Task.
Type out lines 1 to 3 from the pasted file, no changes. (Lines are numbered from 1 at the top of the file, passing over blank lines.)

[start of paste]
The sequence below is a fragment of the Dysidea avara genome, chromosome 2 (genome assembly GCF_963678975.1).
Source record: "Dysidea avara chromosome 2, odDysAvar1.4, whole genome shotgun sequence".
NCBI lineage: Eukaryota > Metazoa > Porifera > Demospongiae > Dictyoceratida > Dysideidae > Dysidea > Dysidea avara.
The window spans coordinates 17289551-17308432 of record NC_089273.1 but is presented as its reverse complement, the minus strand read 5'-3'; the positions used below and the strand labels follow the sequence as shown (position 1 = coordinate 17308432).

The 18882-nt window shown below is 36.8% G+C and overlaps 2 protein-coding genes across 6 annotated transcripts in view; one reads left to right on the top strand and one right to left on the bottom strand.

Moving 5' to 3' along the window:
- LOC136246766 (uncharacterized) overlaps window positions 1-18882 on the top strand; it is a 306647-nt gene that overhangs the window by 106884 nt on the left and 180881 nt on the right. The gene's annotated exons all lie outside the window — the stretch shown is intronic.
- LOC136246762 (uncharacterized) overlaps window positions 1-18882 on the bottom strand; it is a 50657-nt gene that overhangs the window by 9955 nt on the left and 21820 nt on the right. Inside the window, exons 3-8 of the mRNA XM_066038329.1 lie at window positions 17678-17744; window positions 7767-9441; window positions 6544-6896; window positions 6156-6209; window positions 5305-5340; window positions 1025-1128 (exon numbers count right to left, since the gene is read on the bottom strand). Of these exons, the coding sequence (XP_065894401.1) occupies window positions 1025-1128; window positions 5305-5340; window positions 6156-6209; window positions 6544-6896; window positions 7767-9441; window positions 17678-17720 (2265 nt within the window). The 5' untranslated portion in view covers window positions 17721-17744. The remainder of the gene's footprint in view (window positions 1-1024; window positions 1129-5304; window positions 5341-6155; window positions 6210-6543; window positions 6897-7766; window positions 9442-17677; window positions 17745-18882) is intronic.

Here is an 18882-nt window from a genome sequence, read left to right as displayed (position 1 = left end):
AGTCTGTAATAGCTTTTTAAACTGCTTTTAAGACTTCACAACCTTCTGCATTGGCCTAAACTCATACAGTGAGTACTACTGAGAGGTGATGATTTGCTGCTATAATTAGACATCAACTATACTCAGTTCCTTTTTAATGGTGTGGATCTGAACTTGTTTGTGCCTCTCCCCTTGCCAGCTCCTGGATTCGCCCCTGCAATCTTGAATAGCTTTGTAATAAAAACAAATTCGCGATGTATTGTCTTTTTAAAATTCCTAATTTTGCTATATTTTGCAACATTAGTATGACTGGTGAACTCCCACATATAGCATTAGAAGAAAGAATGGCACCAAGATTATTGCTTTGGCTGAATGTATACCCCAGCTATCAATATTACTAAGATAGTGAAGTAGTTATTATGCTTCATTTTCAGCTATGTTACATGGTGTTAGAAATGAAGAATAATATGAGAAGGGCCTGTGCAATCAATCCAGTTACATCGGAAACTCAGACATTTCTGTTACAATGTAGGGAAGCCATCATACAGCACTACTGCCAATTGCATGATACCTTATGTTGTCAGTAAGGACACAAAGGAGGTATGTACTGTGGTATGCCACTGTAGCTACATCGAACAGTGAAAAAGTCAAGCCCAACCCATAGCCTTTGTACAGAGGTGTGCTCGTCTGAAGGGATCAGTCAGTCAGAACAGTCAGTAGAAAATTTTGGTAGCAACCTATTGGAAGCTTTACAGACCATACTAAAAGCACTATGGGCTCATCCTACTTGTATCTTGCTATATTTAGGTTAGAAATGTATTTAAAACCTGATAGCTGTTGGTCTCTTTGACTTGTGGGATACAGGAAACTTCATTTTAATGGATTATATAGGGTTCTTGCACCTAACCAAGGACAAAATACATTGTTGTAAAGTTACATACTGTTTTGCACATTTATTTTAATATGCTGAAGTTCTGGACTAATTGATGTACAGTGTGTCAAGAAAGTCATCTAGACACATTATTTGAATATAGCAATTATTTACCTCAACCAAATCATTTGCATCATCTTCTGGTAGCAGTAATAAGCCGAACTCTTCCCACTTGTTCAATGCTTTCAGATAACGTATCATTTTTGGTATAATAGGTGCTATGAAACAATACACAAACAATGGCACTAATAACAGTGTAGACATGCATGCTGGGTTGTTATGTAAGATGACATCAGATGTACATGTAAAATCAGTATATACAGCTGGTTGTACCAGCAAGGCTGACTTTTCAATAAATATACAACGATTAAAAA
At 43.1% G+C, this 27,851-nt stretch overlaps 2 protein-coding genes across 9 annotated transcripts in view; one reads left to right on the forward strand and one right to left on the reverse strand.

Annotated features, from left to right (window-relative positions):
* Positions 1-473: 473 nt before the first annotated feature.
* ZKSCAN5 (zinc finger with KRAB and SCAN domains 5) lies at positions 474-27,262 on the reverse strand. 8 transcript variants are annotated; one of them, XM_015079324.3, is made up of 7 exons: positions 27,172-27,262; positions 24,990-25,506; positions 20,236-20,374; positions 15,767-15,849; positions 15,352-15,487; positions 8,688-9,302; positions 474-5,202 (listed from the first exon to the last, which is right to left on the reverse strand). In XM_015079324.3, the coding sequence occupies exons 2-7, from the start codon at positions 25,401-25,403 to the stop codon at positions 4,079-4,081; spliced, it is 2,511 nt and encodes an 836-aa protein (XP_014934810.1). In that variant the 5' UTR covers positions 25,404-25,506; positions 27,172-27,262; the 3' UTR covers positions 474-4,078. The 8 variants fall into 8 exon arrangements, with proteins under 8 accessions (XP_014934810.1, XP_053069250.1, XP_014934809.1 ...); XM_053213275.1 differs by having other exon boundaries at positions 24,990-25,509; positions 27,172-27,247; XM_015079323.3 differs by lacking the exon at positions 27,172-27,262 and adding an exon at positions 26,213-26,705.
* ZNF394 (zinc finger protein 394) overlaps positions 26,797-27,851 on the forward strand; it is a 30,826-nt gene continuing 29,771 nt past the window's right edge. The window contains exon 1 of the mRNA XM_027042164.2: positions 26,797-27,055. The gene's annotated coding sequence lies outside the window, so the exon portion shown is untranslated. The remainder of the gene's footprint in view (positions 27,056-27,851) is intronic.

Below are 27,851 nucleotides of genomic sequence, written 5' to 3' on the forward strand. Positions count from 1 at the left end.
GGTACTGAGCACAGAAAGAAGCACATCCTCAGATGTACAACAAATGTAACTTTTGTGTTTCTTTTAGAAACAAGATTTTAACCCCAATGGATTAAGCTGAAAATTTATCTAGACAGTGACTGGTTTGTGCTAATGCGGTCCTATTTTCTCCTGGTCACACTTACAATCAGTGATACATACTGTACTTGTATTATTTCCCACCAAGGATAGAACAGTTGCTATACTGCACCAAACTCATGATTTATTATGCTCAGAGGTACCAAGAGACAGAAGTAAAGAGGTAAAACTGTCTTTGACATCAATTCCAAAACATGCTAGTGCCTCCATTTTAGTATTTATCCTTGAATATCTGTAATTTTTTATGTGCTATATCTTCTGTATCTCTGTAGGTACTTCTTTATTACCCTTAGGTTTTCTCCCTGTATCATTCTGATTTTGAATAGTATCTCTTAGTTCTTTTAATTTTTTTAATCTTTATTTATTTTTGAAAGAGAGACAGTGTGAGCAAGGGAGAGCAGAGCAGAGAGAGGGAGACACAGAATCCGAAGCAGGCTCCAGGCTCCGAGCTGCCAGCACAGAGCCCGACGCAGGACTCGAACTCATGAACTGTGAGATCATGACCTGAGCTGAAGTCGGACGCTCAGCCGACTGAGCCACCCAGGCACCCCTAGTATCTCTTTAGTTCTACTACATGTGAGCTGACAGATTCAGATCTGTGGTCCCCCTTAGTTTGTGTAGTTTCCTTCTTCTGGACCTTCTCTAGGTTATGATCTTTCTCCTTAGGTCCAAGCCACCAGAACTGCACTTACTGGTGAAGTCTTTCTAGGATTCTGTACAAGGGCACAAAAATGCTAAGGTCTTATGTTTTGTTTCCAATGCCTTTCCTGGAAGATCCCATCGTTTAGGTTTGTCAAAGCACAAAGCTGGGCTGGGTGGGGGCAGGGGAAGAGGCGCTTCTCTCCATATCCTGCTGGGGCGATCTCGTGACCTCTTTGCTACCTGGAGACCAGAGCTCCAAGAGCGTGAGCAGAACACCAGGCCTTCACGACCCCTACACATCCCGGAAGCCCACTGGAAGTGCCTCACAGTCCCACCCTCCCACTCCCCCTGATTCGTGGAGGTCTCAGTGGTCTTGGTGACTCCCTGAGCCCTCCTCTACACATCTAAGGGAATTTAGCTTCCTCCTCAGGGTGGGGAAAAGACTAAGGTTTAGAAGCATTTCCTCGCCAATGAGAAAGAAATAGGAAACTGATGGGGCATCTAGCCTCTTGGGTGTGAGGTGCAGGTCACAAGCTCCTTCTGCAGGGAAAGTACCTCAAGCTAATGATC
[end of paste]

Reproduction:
The sequence below is a fragment of the Dysidea avara genome, chromosome 2 (genome assembly GCF_963678975.1).
Source record: "Dysidea avara chromosome 2, odDysAvar1.4, whole genome shotgun sequence".
NCBI lineage: Eukaryota > Metazoa > Porifera > Demospongiae > Dictyoceratida > Dysideidae > Dysidea > Dysidea avara.